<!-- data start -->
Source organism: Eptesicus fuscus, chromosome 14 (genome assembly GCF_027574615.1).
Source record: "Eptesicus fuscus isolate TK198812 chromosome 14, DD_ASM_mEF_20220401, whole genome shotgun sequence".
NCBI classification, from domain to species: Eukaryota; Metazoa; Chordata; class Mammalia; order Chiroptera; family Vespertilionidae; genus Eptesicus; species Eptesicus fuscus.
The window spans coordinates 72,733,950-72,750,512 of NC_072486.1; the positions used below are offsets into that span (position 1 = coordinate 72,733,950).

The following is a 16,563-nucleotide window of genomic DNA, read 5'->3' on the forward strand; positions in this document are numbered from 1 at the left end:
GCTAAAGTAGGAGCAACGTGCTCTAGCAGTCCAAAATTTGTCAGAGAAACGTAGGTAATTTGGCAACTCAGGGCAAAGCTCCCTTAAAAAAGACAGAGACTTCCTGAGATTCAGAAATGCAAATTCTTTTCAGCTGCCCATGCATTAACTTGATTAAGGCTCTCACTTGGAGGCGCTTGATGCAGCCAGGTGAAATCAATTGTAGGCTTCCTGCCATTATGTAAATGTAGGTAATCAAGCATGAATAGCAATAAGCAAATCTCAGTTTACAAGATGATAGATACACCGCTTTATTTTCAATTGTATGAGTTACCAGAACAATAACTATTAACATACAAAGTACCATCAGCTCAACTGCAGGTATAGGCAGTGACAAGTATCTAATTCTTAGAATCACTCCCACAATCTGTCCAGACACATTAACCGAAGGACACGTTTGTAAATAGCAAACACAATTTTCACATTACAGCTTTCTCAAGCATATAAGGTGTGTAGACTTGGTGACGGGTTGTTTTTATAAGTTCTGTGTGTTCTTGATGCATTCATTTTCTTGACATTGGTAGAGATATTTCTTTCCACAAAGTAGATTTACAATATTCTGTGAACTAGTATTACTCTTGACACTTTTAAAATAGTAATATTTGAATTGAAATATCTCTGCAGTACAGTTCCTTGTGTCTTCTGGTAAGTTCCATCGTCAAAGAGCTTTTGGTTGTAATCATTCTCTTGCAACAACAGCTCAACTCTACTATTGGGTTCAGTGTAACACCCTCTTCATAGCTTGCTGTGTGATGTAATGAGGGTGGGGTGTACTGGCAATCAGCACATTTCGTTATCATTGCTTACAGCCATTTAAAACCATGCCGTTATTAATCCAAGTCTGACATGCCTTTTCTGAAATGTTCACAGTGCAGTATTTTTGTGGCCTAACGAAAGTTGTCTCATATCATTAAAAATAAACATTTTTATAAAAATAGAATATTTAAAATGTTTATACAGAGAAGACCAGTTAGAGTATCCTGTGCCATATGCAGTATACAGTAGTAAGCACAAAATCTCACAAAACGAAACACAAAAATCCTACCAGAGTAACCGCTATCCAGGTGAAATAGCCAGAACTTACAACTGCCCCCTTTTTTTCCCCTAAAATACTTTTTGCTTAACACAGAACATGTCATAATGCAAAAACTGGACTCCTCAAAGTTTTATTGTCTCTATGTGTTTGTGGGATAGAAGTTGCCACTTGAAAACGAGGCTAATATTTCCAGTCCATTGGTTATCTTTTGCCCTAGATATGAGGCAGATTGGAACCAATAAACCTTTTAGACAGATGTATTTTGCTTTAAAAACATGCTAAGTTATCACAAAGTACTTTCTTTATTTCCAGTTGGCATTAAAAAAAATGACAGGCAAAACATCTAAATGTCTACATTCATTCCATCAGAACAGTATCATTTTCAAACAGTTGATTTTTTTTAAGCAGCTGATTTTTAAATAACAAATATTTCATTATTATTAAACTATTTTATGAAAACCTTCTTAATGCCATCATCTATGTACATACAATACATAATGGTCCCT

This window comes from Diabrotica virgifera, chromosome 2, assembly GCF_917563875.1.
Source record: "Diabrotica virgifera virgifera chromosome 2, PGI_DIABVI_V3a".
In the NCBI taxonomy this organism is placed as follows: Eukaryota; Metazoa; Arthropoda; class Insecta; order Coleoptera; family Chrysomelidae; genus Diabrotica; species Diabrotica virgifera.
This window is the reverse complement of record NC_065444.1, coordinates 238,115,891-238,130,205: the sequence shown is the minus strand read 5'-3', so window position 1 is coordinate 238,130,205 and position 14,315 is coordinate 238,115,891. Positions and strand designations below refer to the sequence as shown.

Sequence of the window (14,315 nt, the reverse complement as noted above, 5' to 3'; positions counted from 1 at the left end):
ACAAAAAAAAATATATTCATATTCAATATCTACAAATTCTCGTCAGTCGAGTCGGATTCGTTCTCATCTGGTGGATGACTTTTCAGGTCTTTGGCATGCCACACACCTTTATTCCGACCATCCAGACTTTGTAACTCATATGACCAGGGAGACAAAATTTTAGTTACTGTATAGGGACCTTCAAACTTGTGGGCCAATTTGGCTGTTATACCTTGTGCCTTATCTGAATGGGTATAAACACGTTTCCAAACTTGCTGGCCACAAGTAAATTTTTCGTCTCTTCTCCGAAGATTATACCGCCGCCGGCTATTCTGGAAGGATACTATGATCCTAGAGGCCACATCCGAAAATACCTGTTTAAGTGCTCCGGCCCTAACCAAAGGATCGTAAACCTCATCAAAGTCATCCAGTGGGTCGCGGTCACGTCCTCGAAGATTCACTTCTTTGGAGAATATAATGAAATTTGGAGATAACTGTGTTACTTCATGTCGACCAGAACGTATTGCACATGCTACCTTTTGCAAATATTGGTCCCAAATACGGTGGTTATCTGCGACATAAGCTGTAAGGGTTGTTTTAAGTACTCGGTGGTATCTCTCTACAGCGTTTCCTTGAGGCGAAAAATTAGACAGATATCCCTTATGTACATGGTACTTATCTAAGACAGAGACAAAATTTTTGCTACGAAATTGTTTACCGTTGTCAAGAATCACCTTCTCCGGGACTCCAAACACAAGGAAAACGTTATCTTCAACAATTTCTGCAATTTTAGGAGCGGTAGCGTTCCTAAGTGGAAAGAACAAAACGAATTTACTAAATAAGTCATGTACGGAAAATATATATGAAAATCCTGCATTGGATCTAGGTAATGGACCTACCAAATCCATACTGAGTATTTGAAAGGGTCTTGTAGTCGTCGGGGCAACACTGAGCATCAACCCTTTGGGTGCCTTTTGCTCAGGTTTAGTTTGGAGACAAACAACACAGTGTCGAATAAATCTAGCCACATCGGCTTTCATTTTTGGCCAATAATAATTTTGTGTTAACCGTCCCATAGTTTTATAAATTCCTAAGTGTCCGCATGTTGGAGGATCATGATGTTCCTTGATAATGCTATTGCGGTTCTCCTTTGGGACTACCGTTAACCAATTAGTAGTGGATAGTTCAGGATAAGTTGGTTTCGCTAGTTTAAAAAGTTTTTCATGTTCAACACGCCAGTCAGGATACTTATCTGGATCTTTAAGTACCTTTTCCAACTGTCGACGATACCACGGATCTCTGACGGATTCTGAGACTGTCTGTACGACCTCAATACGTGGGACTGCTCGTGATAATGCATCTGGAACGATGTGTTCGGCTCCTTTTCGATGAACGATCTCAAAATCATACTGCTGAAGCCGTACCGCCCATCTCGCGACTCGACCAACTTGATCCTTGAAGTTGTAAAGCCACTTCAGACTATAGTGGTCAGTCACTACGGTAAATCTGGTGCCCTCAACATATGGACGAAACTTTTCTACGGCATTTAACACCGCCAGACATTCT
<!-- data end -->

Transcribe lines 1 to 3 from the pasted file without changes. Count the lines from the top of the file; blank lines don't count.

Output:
Source organism: Eptesicus fuscus, chromosome 14 (genome assembly GCF_027574615.1).
Source record: "Eptesicus fuscus isolate TK198812 chromosome 14, DD_ASM_mEF_20220401, whole genome shotgun sequence".
NCBI classification, from domain to species: Eukaryota; Metazoa; Chordata; class Mammalia; order Chiroptera; family Vespertilionidae; genus Eptesicus; species Eptesicus fuscus.